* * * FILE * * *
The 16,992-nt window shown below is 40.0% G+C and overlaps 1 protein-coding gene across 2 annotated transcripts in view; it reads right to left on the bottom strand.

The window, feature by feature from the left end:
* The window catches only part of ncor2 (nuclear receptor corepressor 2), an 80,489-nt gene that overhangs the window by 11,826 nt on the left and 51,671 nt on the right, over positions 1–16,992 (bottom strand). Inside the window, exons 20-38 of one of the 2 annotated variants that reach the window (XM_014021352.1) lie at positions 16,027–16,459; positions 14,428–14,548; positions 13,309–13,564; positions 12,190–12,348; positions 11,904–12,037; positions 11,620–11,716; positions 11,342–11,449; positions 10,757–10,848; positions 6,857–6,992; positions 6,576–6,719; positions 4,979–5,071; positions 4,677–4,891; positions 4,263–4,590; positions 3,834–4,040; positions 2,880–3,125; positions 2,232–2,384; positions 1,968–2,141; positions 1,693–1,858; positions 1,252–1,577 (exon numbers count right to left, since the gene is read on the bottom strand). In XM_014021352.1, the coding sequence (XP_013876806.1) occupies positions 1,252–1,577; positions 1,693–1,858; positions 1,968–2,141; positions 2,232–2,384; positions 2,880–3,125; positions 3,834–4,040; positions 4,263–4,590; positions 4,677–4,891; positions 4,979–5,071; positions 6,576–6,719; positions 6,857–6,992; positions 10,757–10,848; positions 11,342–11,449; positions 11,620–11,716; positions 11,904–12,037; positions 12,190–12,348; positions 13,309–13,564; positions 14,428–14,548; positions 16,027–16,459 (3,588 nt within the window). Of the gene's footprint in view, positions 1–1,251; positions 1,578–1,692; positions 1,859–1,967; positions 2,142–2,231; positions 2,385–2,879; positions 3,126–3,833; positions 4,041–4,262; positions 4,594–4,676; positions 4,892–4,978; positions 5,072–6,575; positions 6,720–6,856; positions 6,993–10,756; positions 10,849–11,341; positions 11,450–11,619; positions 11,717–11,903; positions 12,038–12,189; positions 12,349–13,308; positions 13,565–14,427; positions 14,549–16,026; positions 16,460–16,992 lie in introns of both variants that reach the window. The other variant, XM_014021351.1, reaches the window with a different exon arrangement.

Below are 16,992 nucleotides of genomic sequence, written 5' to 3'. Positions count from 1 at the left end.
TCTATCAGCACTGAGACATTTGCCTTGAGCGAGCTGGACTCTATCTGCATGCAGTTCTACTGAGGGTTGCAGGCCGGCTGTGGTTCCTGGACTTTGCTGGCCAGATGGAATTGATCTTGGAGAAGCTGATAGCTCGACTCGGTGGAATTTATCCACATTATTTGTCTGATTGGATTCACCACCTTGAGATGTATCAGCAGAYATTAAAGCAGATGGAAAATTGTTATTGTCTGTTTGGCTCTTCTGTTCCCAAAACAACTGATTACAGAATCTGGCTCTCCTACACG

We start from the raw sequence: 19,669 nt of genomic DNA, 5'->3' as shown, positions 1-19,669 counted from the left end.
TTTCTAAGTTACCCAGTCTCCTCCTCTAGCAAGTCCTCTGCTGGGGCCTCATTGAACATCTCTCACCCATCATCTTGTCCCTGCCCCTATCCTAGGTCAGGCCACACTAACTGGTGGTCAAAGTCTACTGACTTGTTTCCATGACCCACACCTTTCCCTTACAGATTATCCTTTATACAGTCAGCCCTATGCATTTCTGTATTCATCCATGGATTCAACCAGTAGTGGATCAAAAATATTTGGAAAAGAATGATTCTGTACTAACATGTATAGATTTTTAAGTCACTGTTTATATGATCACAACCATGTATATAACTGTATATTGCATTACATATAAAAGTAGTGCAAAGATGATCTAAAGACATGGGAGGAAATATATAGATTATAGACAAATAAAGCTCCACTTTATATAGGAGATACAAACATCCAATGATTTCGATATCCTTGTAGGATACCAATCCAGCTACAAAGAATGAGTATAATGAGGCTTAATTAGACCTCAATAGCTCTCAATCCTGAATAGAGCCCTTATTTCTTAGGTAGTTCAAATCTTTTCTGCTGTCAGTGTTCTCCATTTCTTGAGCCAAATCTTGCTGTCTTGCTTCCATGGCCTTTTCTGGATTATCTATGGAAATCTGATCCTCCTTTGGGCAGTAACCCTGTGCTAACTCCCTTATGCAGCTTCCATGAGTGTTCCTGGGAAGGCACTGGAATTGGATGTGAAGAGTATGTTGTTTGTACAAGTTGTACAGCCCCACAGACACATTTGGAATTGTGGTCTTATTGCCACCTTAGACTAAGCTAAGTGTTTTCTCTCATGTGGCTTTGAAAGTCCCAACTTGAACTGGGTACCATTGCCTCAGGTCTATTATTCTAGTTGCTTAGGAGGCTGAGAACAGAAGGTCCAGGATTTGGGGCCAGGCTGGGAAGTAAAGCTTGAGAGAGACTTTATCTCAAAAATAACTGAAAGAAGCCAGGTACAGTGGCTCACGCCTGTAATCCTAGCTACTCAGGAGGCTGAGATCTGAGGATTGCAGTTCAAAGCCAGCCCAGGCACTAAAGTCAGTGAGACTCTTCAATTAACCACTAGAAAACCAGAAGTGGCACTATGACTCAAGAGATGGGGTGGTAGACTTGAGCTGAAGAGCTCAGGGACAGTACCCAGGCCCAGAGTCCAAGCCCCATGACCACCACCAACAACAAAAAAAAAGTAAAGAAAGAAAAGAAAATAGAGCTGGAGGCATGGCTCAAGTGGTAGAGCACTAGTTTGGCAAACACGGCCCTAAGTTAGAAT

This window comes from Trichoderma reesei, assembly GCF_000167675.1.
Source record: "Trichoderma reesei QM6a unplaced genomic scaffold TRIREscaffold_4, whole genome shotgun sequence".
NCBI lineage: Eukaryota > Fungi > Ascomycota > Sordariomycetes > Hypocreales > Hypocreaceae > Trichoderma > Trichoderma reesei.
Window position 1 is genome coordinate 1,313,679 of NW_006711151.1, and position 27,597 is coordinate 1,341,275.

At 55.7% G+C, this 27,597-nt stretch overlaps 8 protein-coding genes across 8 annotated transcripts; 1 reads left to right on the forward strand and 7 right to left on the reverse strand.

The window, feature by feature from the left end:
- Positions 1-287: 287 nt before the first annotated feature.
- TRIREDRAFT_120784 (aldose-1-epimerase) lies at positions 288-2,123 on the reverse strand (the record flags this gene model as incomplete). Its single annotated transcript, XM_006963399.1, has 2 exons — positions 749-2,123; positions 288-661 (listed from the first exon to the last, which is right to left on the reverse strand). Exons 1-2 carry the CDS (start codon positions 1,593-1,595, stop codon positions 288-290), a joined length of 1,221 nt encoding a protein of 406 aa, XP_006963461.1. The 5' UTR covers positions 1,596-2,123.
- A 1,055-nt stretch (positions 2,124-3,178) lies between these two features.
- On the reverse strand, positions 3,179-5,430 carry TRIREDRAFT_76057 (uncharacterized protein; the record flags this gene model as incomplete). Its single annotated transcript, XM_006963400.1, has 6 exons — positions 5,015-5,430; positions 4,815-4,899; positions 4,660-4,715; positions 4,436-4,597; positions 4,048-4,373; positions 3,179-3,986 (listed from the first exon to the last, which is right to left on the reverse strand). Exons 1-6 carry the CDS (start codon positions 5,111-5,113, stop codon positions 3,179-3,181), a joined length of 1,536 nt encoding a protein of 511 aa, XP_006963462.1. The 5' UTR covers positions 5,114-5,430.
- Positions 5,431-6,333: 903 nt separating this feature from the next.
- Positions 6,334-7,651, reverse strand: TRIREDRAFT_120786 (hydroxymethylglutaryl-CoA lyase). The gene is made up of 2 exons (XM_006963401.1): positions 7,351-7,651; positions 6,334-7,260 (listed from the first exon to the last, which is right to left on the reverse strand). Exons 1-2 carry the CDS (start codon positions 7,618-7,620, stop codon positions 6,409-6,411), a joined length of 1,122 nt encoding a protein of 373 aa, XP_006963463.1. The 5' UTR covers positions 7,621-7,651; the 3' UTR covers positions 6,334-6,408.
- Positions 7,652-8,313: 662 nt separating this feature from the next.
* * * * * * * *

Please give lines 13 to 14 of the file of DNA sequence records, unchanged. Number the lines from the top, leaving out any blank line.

The window, feature by feature from the left end:
- Positions 1-287: 287 nt before the first annotated feature.